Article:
But did she need to be a virgin, aside from Isaiah's prophesy?  Had the baby that she born entered into her womb by traditional means, that baby could not have been the Savior.  Had Mary been raped by a soldier or fooled around with Joseph, that child that she bore would have been created by the will of the flesh or of the will of man, but not of God.  It would have been like the temple proposed by David and all those who chase after false gods.  That child would have been like a human-made idol.  That child would be incapable of becoming the perfect offering for our sins.  The torah could not have been fulfilled by a child of human effort (think of the story and promise of Isaac).  The human baby would have been insufficient and devoid of power to redeem; but the fully God and fully human Incarnation was perfectly fashioned for His role.  That babe will grow obedient to the role of the Son as to a Father.  That baby will grow into the role of the Rabbi.  That babe will become the One whose thong John the Baptizer is unworthy to tie.  That babe will die that we might receive power to become His children!
     On your way to church today, I figure the last thing you expected to hear was a bit of teaching on the Virgin Birth of our Lord.  The world and some in the church poo-poo the idea because they think they know better, they think God is somehow bound by the rules which He constructed, that those who are engaged could not possibly not be having sex.  The world has the wonderful ideas which, for reasons too long to explore today, have become idols in their own fashion.  You know and I know, however, that God is not an idea.  He is a real person.  Well, He is Three Persons in One Unity, but that is a sermon for another day.  God is known and made known through His work with people in relationship to Him.  Mary received the honor of becoming The Virgin because she assented to His will.  Did she have any idea that her faith would make all that we know about the work and person of Christ possible?  I doubt it.  She heard many strange words and pondered them in her heart, we are told.  I do think, however, that she understood the Lord whom she served.  She believed that one day Messiah  would come.  She believed that Yahweh would one day free His people.  And she believed, if He really had chosen her to be the instrument through whom His Child would be born, He would bring about His purpose.  And so, she chose to believe.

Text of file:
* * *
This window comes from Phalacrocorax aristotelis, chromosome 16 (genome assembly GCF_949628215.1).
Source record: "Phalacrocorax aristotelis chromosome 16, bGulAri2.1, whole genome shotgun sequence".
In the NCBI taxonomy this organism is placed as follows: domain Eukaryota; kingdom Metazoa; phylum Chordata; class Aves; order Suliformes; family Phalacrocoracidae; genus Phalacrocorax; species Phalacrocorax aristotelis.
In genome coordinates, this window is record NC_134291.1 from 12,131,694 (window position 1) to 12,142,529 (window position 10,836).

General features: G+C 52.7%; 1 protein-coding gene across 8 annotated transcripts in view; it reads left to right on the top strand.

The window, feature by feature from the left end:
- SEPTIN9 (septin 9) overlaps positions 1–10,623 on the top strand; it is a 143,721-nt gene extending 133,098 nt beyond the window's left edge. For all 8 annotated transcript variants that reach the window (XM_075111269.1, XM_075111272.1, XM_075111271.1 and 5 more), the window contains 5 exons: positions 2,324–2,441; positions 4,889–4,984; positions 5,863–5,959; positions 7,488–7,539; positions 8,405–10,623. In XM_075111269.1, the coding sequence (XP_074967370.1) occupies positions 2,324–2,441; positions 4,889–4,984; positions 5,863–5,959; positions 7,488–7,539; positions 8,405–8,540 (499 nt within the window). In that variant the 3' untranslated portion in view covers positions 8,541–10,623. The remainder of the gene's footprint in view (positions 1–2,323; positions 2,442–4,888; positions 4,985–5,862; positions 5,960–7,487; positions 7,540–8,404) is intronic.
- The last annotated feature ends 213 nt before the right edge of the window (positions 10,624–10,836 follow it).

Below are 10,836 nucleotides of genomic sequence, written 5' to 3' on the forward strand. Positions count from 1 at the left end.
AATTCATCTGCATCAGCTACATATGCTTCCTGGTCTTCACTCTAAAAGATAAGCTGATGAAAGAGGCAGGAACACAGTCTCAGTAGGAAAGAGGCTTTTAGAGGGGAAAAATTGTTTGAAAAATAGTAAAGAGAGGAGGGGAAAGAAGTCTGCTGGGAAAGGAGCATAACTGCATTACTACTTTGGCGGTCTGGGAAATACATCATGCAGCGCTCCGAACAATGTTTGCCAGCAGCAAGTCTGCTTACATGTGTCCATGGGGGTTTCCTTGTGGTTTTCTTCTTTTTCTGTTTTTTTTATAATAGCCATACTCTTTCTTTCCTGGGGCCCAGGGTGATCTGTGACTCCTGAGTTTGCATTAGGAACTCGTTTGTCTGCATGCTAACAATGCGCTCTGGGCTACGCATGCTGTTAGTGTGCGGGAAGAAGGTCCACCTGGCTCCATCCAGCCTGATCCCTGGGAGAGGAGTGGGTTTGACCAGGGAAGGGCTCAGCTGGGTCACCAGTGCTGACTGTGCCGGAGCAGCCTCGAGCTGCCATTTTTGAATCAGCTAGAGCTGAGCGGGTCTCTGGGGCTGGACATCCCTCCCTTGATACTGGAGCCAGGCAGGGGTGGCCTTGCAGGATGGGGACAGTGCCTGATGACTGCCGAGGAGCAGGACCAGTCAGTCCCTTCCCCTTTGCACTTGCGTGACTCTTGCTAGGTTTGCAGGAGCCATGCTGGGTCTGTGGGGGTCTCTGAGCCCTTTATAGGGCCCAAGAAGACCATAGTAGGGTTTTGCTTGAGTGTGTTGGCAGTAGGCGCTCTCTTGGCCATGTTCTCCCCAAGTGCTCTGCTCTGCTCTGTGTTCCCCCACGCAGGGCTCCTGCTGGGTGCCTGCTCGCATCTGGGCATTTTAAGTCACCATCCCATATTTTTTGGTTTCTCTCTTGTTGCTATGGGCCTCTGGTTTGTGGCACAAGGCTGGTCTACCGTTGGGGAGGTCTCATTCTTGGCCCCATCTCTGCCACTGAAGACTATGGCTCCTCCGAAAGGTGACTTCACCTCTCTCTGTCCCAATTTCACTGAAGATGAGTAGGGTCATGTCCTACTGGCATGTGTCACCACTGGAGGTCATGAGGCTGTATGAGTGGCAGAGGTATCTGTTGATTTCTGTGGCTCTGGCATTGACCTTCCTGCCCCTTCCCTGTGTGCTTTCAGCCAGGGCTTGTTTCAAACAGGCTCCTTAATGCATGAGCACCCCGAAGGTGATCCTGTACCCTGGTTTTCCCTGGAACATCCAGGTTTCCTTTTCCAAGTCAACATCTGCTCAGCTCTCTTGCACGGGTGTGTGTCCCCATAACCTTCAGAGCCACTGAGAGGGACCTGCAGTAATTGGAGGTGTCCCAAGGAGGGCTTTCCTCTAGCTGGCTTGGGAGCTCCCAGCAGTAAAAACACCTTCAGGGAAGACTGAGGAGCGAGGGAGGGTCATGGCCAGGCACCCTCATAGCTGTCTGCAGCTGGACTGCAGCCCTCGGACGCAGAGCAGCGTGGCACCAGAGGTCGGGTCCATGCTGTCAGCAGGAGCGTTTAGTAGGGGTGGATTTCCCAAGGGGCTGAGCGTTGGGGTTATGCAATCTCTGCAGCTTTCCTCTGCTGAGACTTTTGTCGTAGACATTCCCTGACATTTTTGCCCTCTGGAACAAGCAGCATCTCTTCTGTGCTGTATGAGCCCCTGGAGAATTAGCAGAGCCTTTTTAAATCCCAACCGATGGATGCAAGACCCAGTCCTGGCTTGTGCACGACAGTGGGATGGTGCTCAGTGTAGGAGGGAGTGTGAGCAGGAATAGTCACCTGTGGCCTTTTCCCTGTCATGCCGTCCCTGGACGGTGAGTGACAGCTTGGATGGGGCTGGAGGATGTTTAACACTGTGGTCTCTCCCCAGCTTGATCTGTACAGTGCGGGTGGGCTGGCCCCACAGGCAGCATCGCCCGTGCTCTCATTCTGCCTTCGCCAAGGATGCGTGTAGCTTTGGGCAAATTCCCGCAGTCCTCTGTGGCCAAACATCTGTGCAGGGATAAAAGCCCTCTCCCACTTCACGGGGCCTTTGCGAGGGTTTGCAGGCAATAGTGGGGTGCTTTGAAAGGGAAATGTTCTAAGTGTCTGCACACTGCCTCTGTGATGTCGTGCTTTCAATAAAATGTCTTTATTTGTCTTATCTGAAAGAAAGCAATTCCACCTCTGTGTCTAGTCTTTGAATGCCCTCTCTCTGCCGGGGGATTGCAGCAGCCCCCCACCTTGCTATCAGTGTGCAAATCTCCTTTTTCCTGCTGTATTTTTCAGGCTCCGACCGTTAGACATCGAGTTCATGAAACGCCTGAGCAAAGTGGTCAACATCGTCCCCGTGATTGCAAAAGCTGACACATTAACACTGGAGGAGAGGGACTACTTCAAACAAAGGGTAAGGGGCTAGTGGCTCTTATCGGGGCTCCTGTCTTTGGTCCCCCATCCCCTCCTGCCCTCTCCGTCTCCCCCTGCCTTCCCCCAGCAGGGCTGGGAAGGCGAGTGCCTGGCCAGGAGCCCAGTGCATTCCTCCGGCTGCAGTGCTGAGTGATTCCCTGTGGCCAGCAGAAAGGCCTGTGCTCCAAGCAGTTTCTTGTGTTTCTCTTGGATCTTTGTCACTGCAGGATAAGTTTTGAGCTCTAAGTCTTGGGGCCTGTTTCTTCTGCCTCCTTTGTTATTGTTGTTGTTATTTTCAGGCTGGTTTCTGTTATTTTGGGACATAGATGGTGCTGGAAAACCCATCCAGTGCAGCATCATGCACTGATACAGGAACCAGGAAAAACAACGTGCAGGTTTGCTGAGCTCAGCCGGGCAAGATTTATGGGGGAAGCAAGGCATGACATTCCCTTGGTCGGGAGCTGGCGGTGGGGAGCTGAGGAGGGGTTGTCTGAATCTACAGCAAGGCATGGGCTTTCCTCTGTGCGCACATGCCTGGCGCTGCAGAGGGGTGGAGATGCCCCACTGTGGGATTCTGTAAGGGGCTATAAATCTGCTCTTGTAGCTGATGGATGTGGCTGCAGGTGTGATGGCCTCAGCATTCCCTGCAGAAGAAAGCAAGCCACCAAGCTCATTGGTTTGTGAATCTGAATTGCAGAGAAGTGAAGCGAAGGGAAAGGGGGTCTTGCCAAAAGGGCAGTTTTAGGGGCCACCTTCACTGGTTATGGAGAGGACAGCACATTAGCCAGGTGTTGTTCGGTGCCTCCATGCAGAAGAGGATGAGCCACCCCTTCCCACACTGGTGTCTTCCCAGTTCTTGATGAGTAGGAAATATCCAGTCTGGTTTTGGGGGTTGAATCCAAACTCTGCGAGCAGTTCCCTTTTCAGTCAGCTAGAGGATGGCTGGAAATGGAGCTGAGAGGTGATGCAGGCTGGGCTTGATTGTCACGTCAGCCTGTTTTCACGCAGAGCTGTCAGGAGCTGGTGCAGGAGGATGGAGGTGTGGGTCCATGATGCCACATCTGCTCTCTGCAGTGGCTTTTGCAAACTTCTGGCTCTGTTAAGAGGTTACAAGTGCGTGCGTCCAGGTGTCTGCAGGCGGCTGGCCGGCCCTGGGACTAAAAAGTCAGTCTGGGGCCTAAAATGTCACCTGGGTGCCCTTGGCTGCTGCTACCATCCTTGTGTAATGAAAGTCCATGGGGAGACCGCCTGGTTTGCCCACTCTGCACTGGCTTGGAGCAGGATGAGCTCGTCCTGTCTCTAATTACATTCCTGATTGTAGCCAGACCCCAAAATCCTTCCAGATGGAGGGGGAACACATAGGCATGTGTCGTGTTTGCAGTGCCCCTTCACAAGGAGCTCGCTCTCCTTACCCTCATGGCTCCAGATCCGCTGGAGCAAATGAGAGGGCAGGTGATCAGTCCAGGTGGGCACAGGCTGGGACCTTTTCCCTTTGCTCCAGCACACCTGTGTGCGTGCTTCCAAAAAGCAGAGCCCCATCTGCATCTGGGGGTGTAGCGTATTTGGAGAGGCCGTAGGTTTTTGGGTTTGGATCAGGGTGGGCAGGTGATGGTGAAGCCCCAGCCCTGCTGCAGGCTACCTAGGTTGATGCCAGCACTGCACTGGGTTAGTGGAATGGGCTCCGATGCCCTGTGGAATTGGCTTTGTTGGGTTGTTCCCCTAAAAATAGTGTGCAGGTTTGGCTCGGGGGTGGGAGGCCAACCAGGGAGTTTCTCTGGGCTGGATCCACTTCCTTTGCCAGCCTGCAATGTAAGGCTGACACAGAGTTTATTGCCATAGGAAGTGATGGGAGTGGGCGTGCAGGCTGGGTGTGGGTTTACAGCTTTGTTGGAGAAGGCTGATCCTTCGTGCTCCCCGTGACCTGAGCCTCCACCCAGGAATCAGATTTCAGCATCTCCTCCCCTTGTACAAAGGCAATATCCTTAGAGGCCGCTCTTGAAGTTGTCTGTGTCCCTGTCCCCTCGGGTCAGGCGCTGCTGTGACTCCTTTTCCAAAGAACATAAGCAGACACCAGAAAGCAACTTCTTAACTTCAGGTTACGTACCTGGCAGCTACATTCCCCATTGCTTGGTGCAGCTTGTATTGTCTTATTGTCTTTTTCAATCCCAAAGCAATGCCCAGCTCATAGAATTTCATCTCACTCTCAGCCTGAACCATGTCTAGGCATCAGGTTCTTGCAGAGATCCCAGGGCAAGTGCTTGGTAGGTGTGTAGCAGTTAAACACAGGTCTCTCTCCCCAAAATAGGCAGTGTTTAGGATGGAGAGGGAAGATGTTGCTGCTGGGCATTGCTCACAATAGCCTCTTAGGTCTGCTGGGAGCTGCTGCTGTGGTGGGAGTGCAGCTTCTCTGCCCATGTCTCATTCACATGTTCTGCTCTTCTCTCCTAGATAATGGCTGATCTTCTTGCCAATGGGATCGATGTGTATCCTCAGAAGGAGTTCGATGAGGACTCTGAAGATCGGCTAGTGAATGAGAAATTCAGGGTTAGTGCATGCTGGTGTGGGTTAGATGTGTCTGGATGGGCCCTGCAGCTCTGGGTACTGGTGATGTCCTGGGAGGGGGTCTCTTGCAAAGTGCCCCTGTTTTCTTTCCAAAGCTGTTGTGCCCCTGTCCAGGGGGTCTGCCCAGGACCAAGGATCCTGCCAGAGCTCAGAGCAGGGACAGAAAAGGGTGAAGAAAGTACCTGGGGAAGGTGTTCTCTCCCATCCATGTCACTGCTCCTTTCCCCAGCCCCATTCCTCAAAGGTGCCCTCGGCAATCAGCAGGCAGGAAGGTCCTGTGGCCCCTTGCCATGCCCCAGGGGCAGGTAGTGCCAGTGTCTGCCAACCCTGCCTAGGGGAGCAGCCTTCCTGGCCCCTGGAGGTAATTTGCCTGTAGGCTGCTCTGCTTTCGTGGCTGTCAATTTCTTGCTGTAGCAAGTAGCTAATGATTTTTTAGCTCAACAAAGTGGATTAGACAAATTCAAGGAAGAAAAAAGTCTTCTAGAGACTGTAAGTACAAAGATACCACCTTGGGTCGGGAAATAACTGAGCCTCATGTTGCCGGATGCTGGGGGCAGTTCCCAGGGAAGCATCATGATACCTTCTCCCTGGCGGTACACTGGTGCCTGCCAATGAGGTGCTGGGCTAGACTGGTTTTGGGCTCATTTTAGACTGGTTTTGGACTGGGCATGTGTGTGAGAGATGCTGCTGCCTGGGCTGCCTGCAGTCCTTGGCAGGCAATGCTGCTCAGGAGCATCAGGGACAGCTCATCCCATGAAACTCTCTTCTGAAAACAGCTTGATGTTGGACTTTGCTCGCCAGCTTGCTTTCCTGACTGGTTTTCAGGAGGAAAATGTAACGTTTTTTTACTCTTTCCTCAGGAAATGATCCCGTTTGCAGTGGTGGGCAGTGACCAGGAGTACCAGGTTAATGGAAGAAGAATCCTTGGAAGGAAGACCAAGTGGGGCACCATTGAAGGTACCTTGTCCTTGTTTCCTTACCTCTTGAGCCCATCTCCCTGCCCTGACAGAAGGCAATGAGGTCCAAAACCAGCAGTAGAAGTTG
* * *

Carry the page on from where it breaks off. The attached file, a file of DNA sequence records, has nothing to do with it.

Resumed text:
If I have done my job today, you have a bit of why God's Son had to be born of a virgin, to be more specific—THE Virgin.  But I hope so in a way that removes the gullibility of which Rufus may have accused you.  The virgin birth really is a doctrine of the faith.  But does the doctrine of the virgin birth really save us?  That is a yes and no question.  It does, but not in the way that we think.  When people ask us that question, it is usually a reference to our belief about sex and its role in our lives.  To believe in the virgin birth is equated to having a biblical understanding of sex.  The Virgin birth is about so much more than that, however!  What really saves us is the product of that birth from The Virgin's womb.  God declared that The Virgin would give birth to His Son.  That Son, and His faithfulness to the Father, is what really saves us.  Neither, however, is it simply a doctrine upon which we can disagree.  Our creeds, which are really distilled teachings about our faith, remind us that we who confess the faith believe it.  But the story of Mary teaches us why it was necessary.  God had promised to deliver His people, and knew that we, His people, could never produce anything on our own to save ourselves.  Our efforts are vain, our gods are mute and deaf.  So, once again, He entered and acted in history, that all who came to know Him and call Him Lord might be saved.  And because Mary consented to bear the Son, and the possible stigma and shame and, dare I say Cross that was intended for her Son, we who gather here today give thanks for her faithfulness and the fruit of her womb!